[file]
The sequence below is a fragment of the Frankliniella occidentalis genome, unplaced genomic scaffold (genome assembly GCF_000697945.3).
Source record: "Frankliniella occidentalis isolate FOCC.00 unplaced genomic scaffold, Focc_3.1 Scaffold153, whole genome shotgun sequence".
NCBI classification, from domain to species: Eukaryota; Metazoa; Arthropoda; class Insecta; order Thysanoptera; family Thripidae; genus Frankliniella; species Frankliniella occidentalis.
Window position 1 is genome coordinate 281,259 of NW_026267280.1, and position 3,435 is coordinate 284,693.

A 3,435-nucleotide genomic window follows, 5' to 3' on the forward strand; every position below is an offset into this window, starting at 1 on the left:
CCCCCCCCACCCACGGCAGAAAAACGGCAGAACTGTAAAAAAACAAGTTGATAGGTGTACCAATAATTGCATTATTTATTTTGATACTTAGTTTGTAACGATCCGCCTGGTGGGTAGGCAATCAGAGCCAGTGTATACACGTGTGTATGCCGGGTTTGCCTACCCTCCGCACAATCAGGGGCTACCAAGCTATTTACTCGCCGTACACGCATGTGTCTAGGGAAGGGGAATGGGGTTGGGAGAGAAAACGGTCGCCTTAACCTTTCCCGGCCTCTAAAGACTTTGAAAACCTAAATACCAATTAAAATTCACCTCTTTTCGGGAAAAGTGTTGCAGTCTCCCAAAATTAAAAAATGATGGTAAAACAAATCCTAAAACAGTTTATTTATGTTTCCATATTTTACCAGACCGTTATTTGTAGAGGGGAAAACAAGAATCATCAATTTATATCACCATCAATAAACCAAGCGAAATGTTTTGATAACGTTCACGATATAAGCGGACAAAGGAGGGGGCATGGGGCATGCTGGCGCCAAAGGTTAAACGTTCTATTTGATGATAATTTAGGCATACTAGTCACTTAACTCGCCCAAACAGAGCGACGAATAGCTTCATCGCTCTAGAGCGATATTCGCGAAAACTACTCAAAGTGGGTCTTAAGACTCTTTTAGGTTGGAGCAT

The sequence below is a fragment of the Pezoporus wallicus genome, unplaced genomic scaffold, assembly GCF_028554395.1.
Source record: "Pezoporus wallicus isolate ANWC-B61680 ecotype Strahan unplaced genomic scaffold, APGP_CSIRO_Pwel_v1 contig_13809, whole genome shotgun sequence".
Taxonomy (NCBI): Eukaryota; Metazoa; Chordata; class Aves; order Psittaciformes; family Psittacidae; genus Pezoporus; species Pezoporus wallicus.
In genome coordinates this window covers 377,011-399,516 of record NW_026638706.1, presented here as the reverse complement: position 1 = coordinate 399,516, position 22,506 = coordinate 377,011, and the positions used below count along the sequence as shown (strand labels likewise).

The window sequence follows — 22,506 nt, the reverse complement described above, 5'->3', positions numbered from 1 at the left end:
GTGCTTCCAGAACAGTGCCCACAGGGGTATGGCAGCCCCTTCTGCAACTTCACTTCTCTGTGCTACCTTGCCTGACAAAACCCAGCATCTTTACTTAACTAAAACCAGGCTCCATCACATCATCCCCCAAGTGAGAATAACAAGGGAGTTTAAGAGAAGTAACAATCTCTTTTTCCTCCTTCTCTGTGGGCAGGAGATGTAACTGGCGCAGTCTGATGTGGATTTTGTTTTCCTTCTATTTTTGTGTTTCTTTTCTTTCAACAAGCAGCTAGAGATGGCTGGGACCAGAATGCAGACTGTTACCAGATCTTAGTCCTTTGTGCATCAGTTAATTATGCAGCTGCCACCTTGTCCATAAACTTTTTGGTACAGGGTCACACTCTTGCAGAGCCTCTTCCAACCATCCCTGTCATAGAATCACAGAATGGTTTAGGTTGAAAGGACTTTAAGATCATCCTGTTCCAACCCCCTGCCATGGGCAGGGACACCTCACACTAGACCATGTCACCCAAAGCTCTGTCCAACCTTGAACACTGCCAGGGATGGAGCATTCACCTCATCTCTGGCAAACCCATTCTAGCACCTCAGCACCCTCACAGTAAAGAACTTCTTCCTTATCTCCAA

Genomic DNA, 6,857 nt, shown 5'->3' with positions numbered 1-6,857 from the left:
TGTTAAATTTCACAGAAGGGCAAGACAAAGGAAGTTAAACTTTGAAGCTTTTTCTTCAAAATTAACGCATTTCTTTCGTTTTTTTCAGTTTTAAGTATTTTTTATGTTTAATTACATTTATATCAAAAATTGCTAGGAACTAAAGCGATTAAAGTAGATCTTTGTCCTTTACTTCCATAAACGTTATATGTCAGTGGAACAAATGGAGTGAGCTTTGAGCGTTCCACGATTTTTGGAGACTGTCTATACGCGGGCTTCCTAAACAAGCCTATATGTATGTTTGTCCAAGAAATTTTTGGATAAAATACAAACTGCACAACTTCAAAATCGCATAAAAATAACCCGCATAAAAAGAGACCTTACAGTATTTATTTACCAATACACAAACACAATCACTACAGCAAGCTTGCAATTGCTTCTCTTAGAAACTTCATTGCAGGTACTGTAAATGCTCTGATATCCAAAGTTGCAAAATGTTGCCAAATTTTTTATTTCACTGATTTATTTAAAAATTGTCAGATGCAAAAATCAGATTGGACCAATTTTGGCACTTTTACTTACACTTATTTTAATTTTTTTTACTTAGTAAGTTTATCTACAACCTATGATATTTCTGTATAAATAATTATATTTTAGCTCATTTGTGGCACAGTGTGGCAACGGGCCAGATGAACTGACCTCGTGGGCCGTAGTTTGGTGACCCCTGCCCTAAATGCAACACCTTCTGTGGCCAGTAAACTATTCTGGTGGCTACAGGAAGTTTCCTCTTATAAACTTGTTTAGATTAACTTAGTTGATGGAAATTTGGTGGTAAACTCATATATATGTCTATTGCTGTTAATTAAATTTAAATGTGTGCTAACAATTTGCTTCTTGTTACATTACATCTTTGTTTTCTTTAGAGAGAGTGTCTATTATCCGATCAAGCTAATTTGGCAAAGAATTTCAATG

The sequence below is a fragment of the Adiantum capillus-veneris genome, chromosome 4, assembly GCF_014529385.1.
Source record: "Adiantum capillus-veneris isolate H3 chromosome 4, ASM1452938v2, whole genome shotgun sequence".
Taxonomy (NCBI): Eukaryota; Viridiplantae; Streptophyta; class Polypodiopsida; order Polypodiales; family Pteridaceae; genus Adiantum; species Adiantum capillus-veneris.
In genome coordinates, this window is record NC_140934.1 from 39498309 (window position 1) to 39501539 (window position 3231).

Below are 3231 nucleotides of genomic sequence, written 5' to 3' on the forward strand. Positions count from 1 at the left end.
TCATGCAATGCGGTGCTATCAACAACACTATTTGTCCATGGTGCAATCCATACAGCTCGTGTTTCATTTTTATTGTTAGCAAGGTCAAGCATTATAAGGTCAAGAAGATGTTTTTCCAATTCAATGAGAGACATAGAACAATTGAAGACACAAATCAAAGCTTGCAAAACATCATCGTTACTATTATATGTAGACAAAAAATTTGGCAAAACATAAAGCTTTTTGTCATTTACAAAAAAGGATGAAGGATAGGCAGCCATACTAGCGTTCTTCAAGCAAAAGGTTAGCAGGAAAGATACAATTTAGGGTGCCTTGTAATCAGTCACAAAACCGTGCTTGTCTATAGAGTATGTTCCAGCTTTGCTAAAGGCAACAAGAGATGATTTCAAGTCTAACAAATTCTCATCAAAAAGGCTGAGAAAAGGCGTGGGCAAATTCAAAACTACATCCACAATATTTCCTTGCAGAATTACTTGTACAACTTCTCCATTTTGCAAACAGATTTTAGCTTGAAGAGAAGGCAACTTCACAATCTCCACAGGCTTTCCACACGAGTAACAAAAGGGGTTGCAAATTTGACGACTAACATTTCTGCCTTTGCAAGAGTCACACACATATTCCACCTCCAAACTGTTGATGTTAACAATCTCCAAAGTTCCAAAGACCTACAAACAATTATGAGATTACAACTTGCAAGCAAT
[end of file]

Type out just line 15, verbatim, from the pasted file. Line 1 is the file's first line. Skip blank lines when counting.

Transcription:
The sequence below is a fragment of the Adiantum capillus-veneris genome, chromosome 4, assembly GCF_014529385.1.